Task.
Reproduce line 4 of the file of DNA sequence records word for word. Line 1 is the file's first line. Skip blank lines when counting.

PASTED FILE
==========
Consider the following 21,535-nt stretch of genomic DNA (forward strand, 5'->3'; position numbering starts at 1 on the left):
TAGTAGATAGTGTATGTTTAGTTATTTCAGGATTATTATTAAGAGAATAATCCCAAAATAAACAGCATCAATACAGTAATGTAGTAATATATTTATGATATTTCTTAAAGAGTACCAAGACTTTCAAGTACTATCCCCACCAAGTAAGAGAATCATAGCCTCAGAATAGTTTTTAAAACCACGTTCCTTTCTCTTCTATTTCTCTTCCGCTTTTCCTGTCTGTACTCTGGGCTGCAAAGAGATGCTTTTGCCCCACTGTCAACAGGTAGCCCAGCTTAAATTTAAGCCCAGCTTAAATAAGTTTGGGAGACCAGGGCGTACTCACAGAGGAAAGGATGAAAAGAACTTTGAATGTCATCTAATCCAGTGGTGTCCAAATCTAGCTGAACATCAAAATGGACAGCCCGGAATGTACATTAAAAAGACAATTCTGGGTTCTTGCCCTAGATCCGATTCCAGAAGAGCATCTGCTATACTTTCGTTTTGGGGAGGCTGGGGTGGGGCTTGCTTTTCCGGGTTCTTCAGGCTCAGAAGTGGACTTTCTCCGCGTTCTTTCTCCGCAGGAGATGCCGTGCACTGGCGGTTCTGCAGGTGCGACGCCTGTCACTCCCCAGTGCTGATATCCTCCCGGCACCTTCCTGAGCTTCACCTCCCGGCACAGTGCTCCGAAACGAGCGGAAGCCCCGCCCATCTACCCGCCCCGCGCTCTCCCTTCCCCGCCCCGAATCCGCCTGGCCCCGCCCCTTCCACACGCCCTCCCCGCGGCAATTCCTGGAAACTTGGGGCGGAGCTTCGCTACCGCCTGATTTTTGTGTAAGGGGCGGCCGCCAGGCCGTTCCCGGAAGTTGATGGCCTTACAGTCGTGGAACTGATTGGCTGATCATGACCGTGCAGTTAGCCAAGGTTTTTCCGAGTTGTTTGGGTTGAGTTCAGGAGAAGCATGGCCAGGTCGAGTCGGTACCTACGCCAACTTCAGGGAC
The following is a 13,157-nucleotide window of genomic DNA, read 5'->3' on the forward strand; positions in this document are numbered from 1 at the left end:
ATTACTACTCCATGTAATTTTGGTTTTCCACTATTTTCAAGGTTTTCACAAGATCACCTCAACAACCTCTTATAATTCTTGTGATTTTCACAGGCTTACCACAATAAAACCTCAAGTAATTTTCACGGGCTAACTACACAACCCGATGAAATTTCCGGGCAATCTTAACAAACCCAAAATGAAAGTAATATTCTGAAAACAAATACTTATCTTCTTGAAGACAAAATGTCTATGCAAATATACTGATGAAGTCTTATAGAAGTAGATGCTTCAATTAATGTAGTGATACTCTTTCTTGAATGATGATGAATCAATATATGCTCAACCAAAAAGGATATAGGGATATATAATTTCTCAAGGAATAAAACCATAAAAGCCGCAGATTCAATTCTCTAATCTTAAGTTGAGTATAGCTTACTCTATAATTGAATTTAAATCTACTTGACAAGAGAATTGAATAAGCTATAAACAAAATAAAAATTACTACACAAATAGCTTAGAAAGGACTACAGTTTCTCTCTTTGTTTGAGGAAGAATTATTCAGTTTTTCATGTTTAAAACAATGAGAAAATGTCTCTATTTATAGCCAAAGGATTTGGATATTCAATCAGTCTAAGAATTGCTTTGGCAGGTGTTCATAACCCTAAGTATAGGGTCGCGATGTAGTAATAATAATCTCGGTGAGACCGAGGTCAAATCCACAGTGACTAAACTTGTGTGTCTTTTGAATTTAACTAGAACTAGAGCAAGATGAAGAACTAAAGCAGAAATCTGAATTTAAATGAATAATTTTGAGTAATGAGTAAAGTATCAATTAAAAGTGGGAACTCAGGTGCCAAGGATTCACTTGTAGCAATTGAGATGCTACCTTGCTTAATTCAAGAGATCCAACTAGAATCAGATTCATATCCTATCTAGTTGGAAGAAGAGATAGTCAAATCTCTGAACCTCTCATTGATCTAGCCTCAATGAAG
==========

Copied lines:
ATTACTACTCCATGTAATTTTGGTTTTCCACTATTTTCAAGGTTTTCACAAGATCACCTCAACAACCTCTTATAATTCTTGTGATTTTCACAGGCTTACCACAATAAAACCTCAAGTAATTTTCACGGGCTAACTACACAACCCGATGAAATTTCCGGGCAATCTTAACAAACCCAAAATGAAAGTAATATTCTGAAAACAAATACTTATCTTCTTGAAGACAAAATGTCTATGCAAATATACTGATGAAGTCTTATAGAAGTAGATGCTTCAATTAATGTAGTGATACTCTTTCTTGAATGATGATGAATCAATATATGCTCAACCAAAAAGGATATAGGGATATATAATTTCTCAAGGAATAAAACCATAAAAGCCGCAGATTCAATTCTCTAATCTTAAGTTGAGTATAGCTTACTCTATAATTGAATTTAAATCTACTTGACAAGAGAATTGAATAAGCTATAAACAAAATAAAAATTACTACACAAATAGCTTAGAAAGGACTACAGTTTCTCTCTTTGTTTGAGGAAGAATTATTCAGTTTTTCATGTTTAAAACAATGAGAAAATGTCTCTATTTATAGCCAAAGGATTTGGATATTCAATCAGTCTAAGAATTGCTTTGGCAGGTGTTCATAACCCTAAGTATAGGGTCGCGATGTAGTAATAATAATCTCGGTGAGACCGAGGTCAAATCCACAGTGACTAAACTTGTGTGTCTTTTGAATTTAACTAGAACTAGAGCAAGATGAAGAACTAAAGCAGAAATCTGAATTTAAATGAATAATTTTGAGTAATGAGTAAAGTATCAATTAAAAGTGGGAACTCAGGTGCCAAGGATTCACTTGTAGCAATTGAGATGCTACCTTGCTTAATTCAAGAGATCCAACTAGAATCAGATTCATATCCTATCTAGTTGGAAGAAGAGATAGTCAAATCTCTGAACCTCTCATTGATCTAGCCTCAATGAAG